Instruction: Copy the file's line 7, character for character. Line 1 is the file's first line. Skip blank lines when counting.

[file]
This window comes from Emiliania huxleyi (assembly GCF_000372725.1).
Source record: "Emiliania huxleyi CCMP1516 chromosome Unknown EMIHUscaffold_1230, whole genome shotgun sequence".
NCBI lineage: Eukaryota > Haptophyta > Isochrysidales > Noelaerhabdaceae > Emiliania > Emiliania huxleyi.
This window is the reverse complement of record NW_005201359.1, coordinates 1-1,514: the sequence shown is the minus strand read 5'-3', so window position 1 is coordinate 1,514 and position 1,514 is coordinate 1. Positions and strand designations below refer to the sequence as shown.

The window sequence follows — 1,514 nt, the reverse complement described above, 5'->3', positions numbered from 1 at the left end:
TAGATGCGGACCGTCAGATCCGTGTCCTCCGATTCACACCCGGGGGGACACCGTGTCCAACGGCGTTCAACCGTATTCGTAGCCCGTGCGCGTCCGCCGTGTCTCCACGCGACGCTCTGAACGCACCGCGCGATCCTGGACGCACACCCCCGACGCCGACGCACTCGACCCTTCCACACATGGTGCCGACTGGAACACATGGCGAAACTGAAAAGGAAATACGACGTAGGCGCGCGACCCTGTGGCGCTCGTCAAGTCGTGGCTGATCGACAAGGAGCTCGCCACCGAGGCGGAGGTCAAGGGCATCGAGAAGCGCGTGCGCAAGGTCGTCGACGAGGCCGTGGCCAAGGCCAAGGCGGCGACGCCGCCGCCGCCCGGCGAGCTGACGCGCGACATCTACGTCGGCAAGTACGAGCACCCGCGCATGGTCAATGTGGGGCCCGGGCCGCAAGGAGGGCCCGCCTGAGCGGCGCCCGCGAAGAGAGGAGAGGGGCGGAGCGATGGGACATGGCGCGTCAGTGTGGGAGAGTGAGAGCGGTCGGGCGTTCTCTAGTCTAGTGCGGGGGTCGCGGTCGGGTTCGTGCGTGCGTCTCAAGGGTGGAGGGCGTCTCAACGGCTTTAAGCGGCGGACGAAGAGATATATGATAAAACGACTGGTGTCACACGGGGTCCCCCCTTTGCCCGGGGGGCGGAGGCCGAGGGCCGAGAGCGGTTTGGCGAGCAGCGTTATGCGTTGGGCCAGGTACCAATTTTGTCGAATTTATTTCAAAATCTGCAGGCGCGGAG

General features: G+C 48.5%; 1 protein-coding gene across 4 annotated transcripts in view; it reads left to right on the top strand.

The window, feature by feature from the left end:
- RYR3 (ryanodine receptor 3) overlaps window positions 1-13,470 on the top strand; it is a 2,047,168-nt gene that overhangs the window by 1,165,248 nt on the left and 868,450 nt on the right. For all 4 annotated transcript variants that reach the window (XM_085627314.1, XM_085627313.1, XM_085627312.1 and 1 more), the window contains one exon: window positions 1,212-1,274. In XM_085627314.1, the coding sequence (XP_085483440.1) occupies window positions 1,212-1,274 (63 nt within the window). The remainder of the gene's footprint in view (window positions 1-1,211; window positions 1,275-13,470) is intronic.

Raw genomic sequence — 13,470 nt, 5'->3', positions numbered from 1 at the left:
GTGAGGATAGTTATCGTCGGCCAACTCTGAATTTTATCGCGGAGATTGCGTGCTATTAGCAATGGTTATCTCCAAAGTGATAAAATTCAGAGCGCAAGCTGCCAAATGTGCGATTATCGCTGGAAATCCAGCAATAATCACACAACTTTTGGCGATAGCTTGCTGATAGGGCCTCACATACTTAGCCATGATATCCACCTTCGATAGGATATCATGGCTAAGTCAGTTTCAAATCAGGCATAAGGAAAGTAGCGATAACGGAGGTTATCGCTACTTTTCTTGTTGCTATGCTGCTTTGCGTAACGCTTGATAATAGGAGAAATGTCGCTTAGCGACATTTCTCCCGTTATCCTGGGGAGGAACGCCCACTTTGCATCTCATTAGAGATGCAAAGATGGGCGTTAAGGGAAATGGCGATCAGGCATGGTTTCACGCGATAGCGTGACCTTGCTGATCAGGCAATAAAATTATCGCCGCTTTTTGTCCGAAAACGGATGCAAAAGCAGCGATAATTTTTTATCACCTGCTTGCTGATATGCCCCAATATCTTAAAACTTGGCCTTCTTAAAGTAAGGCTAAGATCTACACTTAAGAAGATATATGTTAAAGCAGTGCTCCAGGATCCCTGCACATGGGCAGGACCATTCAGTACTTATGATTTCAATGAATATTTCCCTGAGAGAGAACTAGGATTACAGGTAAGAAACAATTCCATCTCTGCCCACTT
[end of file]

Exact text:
General features: G+C 48.5%; 1 protein-coding gene across 4 annotated transcripts in view; it reads left to right on the top strand.